Friday, 15 February 2013

Trainz Rediscovered

After a few years of absence, I rediscovered the computer game Trainz last week. It helps that I have a new(er) computer on which to run it. This is an old version of the software ("Trainz Railway Simulator 2004") but just as playable as the latest version.

My first challenge was to get it running on Windows Vista. There is plenty of chat in the forums on getting Trainz 2004 to run on Vista, some of it less helpful than others. The main problem is Vista's heightened security awareness, which prevents nornal users from modifying anything in the Program Files folder. There are ways around this, but after a bit of tinkering this is what I did to get it working:

  • Run the installation program as Administrator. To do this, you have to right-click on setup.exe and choose "Run as Administrator". Don't just double-click on it.
  • Do not install into C:\Program Files - instead install it into a different folder like c:\Trainz.
  • Once it has finished installing, go into the Trainz/TRS2004/Bin folder and right-click on the main application. Then go to Compatibility and tick the box "Run as Administrator".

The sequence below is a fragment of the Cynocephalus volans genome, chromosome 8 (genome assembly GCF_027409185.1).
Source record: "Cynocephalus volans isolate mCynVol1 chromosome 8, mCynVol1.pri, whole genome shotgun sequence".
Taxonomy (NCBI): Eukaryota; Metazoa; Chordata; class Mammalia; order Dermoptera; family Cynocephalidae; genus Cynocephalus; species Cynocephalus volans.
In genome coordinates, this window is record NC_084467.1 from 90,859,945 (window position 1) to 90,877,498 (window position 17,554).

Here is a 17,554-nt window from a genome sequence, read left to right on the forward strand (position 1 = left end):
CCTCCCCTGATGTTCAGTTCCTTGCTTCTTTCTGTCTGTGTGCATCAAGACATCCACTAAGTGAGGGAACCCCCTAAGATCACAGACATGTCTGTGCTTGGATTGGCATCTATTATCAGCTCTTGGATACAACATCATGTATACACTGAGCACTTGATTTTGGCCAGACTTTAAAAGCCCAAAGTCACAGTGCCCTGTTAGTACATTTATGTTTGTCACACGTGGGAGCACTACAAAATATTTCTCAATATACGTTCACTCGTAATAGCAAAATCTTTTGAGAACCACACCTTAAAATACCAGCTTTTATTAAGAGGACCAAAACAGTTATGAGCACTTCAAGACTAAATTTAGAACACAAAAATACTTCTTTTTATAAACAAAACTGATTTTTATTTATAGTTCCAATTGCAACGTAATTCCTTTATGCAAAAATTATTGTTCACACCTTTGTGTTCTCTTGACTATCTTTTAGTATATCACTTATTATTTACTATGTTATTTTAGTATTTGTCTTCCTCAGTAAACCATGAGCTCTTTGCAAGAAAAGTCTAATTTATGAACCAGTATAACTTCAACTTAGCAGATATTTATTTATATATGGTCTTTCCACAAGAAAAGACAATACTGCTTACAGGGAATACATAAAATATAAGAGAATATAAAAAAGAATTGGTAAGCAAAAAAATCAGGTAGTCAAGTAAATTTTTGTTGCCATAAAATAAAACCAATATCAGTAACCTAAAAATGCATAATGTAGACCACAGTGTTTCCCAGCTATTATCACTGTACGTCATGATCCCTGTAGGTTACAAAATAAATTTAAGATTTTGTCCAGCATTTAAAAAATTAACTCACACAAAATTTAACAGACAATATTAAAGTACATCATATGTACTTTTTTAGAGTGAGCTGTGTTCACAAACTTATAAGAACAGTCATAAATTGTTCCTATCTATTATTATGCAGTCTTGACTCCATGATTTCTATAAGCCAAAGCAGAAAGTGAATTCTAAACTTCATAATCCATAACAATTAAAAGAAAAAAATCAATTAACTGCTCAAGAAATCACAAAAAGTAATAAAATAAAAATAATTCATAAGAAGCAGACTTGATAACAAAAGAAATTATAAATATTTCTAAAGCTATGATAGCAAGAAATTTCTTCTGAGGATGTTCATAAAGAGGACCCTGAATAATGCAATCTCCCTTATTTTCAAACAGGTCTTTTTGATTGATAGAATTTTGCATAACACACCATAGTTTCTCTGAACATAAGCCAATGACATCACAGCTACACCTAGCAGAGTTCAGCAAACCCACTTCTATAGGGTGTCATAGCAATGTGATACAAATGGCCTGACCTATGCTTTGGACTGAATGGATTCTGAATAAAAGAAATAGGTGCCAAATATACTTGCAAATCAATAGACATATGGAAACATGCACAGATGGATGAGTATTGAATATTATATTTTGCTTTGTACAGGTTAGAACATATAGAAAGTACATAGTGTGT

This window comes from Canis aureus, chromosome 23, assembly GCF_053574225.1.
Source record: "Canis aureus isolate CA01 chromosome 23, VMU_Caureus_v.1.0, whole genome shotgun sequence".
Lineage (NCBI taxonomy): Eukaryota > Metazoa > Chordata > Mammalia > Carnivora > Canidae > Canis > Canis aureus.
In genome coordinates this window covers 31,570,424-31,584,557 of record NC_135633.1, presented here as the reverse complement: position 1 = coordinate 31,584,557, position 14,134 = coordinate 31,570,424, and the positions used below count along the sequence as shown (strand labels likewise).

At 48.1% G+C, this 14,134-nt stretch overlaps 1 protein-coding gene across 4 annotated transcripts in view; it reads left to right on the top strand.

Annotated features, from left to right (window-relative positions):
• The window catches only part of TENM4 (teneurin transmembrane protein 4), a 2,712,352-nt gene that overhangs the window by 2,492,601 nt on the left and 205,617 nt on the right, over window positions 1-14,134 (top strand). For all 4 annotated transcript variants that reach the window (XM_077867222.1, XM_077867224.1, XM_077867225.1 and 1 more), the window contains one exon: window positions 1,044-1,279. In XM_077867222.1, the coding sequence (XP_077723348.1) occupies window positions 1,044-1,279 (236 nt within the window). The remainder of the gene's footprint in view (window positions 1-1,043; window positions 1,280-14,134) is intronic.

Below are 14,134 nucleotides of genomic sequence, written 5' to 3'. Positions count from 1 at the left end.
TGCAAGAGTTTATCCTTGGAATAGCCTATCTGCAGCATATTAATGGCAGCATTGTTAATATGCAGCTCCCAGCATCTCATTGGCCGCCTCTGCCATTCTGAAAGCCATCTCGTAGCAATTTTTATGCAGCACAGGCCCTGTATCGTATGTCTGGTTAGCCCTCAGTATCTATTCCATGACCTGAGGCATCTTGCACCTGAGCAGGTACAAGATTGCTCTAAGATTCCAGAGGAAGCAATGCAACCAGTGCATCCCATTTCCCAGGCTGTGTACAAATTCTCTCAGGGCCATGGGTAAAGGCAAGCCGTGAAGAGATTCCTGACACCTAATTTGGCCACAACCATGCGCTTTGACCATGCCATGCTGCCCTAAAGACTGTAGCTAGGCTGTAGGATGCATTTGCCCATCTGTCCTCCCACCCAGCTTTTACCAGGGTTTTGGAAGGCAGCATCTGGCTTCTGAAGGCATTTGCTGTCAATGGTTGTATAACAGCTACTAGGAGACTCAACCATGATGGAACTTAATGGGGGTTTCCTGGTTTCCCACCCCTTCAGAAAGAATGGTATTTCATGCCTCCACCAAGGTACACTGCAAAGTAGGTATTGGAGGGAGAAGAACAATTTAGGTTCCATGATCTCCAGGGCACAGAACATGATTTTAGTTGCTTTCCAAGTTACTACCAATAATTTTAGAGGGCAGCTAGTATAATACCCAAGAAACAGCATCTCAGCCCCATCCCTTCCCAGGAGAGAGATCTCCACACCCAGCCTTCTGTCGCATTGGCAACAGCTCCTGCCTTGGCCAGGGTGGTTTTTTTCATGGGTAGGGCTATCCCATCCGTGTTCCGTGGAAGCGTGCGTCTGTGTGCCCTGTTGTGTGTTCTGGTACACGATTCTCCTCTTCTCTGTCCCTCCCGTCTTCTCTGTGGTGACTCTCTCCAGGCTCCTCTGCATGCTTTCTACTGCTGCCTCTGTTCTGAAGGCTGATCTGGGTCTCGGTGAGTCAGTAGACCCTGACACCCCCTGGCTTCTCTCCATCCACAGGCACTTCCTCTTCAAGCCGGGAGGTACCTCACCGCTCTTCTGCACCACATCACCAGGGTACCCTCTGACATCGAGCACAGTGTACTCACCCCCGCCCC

I have also been reading the reviews on the newer versions of Trainz, to determine whether I should upgrade. Reviews are mixed. The hardware specs for the newer versions are beyond what I have at the moment, However, the Trainz Download Station is no longer free, and I am either faced with upgrading, or buying a subscription to be able to download additional stuff.

One of the interesting things about Trainz (and possibly other railway simulators) is that it allows users to create their own content. If you can use a 3D graphics program you can design your own rolling-stock and buildings. If you don't mind doing some programming, you can write your own code to enhance the way that the simulator works. This means you can create whole new industries, with wagons and loads and loading points to go with them. Very flexible.

There is plenty of user-generated stuff out there. One group called TrainzProRoutes has created some highly detailed railroad routes from around the world, including some that take 4 to 5 hours of real time to drive from end to end ! 

Now I don't need to build a model railway in the spare room ... I can build it all in the computer...  and it looks very realistic. Hours - maybe months - of fun are guaranteed.

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